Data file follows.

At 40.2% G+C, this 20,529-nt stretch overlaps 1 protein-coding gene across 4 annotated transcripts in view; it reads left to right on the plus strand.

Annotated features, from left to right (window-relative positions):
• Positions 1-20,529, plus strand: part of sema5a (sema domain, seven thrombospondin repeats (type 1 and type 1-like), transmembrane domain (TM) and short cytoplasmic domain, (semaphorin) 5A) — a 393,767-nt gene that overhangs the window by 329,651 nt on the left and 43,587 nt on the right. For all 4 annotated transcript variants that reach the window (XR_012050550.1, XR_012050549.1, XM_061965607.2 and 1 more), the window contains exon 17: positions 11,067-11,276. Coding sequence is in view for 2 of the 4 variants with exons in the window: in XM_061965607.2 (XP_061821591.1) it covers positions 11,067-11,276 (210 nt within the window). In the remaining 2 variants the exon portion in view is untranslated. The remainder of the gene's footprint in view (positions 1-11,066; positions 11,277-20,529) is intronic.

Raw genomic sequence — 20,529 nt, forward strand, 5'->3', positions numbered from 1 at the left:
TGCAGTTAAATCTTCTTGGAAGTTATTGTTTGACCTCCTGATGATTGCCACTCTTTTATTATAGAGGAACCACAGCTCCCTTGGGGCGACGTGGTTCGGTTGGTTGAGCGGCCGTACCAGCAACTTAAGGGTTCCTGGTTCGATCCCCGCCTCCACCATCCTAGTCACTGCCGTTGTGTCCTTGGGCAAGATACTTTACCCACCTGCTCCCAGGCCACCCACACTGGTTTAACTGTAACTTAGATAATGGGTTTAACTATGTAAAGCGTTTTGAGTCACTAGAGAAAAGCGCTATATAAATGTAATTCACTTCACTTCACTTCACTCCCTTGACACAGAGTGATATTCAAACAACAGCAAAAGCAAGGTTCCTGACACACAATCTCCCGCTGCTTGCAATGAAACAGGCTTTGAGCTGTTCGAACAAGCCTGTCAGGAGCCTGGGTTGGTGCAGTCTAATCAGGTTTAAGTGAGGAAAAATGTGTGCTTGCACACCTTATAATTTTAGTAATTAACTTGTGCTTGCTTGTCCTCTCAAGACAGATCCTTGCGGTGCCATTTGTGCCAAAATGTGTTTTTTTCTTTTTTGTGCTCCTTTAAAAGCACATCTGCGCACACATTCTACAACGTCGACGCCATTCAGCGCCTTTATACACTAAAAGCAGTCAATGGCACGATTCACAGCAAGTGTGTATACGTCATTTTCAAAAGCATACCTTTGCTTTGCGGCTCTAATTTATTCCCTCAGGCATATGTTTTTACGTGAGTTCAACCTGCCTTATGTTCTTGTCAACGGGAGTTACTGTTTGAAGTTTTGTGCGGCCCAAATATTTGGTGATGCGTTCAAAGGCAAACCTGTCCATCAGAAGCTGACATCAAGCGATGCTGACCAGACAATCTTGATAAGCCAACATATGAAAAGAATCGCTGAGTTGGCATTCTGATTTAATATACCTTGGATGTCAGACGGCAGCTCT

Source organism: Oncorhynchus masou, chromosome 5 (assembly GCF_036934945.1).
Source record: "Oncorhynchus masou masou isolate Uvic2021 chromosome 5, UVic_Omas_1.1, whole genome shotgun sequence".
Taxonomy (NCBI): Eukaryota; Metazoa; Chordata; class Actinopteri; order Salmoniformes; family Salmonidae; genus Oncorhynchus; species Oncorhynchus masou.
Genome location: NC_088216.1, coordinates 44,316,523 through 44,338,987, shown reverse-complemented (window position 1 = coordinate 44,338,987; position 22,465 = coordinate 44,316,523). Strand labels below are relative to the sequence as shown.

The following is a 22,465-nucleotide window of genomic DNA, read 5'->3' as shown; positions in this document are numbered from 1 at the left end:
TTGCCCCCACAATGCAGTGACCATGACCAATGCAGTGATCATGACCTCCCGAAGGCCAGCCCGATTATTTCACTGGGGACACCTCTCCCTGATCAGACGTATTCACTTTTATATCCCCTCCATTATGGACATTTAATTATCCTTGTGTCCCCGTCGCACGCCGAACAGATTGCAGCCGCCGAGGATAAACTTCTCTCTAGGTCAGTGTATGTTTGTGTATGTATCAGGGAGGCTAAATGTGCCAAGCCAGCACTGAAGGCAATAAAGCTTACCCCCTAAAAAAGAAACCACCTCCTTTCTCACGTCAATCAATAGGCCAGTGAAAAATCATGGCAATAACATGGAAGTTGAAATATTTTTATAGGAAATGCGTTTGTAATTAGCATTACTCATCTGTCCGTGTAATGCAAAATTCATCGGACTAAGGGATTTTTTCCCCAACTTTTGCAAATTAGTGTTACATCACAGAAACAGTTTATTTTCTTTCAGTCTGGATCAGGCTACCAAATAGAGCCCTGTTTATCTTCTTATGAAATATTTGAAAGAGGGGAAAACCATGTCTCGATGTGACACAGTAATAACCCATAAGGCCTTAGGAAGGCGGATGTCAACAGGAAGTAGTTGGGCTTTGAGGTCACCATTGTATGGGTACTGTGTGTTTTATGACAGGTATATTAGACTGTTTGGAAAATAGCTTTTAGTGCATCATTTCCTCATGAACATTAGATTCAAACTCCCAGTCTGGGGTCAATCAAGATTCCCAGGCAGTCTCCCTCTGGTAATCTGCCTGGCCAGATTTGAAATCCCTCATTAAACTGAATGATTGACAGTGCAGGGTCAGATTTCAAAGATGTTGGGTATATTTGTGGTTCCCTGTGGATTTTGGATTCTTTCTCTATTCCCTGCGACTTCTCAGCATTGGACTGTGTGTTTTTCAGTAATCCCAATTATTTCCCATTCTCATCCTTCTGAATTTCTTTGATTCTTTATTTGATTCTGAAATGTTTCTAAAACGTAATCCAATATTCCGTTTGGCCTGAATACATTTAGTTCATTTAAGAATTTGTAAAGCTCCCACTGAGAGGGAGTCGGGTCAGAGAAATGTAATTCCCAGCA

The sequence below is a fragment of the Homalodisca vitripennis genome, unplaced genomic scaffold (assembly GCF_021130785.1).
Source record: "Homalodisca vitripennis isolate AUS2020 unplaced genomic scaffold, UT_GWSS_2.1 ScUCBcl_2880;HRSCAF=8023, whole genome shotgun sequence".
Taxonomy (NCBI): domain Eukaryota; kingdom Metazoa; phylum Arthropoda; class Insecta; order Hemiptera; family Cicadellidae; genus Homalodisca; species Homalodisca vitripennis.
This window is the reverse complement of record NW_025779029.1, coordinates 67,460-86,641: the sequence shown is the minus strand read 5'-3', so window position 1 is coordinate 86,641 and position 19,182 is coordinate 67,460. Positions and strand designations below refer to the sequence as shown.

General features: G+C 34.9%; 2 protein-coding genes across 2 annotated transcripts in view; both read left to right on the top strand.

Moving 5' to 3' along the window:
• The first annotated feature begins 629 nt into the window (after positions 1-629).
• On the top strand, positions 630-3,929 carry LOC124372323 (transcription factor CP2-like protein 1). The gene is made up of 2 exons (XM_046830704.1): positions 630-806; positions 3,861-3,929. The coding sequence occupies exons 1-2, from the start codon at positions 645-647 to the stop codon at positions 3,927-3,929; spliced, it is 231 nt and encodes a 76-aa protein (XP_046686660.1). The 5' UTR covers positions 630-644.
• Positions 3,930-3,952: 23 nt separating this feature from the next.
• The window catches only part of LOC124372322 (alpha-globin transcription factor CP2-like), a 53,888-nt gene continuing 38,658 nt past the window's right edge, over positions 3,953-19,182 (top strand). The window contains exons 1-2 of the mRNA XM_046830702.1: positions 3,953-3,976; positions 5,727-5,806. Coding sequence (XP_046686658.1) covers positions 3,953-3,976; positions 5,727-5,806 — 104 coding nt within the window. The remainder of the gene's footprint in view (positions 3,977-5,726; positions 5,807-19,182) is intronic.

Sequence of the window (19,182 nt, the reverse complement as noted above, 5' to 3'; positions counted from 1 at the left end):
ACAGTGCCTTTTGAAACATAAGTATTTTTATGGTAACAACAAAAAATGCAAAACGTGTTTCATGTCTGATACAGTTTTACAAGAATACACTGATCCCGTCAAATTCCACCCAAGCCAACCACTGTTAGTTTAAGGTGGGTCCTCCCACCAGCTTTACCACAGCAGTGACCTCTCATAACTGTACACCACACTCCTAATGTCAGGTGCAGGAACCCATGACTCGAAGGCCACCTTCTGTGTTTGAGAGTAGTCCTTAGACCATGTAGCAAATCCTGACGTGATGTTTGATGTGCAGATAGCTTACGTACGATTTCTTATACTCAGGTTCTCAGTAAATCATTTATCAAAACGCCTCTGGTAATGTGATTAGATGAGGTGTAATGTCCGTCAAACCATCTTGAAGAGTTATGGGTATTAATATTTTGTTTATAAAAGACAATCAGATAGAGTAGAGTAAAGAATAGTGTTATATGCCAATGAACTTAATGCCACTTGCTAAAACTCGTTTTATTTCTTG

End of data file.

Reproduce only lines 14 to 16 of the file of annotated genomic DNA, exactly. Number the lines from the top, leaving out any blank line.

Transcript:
Taxonomy (NCBI): domain Eukaryota; kingdom Metazoa; phylum Arthropoda; class Insecta; order Hemiptera; family Cicadellidae; genus Homalodisca; species Homalodisca vitripennis.
This window is the reverse complement of record NW_025779029.1, coordinates 67,460-86,641: the sequence shown is the minus strand read 5'-3', so window position 1 is coordinate 86,641 and position 19,182 is coordinate 67,460. Positions and strand designations below refer to the sequence as shown.

General features: G+C 34.9%; 2 protein-coding genes across 2 annotated transcripts in view; both read left to right on the top strand.